Homestyle Ratatouille, the Way a Busy French Mother Would Make It
Early fall is a great time to make ratatouille. Not only are lots of ingredients needed for this dish fresh and plentiful during this season, but the weather has also cooled down enough for the cook to endure the tedium of chopping up mounds of vegetables and patiently stirring over a hot stove. In fact, I just made a large batch of ratatouille and find that there are still more leftover eggplants, tomatoes, and onions. Maybe time for another batch? They freeze very well, and it’s nice treat to defrost a serving-size portion of ratatouille during a hectic work week.
My husband Will and I are fans of Ratatouille the movie, but there is one detail that never sat right with us. Supposedly, the ratatouille recipe was one which reminded the acid-tongued Scrooge-like food critic of his own childhood and which recalled fond memories of eating his mother’s ratatouille. Yet the dish presented bore no resemblance to a ratatouille that a busy mother in the countryside would prepare. The casserole was filled with colorful slices of vegetables of similar sizes and widths very carefully alternating so as to create an aesthetically pleasing array of colors. What busy mother—anywhere!—would be preparing ratatouille that way?
While the cartoon ratatouille was beautiful, it certainly didn’t seem “homestyle.” When I think homestyle ratatouille, I picture intensely flavored gobbledygook of vegetables, too thick to be called a stew and too runny to be called a casserole. In short, I picture the recipe I make from Hay Day Country Market Cookbook (http://www.amazon.com/The-Hay-Country-Market-Cookbook/dp/0761100253).
You gotta love a recipe that starts by suggesting that you pour a cup (yes, a whole cup) of olive oil into a pan. Thus starts the recipe for one of my go-to fall side dishes. As always, I use more garlic and herbs than a recipe calls for, and I like the idea of including even more colors (and using whatever you have around). Thus, my ratatouille might have summer squash along with zucchini and eggplant, parts of orange and yellow peppers as well as red and green ones. Otherwise, I follow Hay Day's recipe fairly closely and am presenting it here in steps, along with pictures of what each stage might look like.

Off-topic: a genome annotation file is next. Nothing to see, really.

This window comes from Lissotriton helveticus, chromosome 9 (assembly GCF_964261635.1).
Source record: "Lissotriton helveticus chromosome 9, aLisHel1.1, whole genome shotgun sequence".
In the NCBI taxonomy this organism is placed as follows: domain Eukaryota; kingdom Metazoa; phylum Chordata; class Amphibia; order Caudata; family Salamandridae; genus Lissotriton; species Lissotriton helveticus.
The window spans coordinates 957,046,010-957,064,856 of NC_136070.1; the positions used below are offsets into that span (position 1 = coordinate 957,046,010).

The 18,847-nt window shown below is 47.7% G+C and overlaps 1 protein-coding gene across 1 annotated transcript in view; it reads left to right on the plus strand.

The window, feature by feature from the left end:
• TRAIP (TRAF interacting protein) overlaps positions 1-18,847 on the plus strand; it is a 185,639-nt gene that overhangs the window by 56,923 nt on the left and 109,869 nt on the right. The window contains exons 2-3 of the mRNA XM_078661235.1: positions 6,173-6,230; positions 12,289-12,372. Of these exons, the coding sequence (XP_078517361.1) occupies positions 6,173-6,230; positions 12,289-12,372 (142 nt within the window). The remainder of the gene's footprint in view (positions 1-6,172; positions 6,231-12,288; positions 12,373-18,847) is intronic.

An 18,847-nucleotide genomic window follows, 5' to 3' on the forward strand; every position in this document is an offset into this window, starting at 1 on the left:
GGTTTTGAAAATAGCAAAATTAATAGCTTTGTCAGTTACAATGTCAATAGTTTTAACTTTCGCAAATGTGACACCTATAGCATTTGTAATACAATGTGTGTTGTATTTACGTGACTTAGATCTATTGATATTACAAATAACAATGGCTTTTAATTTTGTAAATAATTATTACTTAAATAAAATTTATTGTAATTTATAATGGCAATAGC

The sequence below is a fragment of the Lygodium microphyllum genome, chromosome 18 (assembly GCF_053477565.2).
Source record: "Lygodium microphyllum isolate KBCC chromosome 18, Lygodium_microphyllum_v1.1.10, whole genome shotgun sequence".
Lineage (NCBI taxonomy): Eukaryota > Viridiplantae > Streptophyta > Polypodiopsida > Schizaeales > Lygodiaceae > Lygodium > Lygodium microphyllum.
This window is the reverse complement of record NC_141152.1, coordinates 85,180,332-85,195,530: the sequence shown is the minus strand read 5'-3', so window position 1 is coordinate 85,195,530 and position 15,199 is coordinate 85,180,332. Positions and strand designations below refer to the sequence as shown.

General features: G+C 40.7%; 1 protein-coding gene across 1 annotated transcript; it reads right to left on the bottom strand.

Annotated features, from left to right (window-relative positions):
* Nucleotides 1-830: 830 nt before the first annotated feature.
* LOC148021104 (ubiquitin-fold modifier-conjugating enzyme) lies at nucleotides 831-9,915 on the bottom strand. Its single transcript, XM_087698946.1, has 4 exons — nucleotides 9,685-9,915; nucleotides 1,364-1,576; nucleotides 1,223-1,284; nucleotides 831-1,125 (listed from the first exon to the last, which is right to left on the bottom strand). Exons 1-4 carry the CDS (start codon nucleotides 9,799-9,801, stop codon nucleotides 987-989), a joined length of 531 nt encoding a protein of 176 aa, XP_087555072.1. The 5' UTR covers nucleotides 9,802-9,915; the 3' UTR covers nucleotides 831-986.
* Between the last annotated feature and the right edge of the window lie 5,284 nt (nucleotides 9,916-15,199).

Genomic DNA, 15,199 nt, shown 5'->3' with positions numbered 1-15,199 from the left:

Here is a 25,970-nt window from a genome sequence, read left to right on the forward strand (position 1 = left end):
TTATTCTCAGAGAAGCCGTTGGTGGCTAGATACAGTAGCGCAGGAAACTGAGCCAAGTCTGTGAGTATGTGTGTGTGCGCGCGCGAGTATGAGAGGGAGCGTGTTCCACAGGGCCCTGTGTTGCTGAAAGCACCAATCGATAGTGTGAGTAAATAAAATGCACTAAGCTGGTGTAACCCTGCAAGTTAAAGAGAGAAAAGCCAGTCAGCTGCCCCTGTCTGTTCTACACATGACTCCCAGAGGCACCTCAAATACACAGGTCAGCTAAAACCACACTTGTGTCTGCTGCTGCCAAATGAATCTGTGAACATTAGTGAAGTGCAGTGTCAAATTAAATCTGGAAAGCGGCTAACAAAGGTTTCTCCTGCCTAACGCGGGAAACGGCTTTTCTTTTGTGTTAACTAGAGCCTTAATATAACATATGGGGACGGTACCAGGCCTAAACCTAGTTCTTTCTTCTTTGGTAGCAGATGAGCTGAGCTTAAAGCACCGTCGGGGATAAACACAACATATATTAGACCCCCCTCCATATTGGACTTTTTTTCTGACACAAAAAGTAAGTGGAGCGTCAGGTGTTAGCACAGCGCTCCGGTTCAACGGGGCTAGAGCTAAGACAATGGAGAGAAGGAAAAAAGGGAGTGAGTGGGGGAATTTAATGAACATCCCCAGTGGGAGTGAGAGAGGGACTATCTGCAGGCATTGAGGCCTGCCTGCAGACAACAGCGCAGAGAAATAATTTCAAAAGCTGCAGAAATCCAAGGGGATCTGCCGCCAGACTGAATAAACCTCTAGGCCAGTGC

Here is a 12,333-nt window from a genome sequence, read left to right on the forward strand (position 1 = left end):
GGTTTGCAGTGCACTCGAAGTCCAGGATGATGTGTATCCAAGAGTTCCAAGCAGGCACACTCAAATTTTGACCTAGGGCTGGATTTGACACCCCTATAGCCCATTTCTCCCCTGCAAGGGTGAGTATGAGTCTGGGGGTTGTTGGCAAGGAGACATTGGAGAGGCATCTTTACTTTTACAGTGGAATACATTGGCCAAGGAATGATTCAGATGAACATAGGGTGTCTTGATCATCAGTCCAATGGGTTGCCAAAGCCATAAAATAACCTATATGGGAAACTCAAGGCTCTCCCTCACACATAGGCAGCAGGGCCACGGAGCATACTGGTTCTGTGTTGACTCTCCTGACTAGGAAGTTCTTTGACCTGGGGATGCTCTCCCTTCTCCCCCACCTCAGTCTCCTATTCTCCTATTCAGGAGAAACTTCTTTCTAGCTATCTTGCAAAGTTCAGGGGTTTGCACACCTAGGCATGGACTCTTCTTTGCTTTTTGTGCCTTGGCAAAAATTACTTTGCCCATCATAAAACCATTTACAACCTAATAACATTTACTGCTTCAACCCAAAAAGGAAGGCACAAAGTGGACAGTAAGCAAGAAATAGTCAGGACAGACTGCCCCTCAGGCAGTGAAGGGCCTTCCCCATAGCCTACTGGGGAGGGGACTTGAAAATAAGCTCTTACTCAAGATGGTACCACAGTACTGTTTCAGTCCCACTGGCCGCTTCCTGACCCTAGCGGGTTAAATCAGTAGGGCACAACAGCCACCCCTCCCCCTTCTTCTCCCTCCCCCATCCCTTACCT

Step 1 Needs: 1 cup olive oil; 1 large onion sliced; 4-5 garlic cloves minced
Heat olive oil in a heavy saucepan (preferably an enameled cast-iron pan like a Le Creuset), then add onions and garlic and sauté over medium heat for 5-10 minutes.
Step 2 Needs: 2 pounds combination of eggplant and zucchini/summer squash cup into ½ inch cubes; 2 large bell pepper of various colors (red, yellow, orange or green) cut into ½ inch pieces; 1 teaspoon salt
Into the pan, add vegetables and salt and cook down for about 15 minutes until eggplant pieces become translucent (like the picture above) and the rest of the vegetables are softened.
Step 3 Needs: 4 generous cups of fresh or canned chopped tomatoes; 2 tablespoons red wine vinegar; 1½ teaspoon chopped fresh thyme or ½ teaspoon dried thyme; 1/4 teaspoon hot sauce (to taste).
Add the above ingredients and bring to a simmer before reducing the heat to low. Partially cover and cook over a gentle simmer for 45 minutes to 1 hour. The juice should not be too runny or too dry.
Step 4 Needs: 4 tablespoons fresh basil, chiffonaded; salt and pepper.
Add the fresh basil and then salt and pepper to taste. Voila!
Hay Day Country Market Cookbook suggests using the ratatouille as topping on bruschetta, over pasta, and as a sauce for grilled fish. All excellent suggestions.
I would also suggest something even simpler for a midweek lunch or dinner. I like to pack the ratatouille in 1-cup quantities and freeze the containers. Then, in the middle of winter, when paper grading has me scrambling for quick meals, I defrost a container and microwave some frozen nutty pre-cooked brown rice (available at, among other place, Trader Joe’s) and have a super simple and quick but nutritious and yummy meal.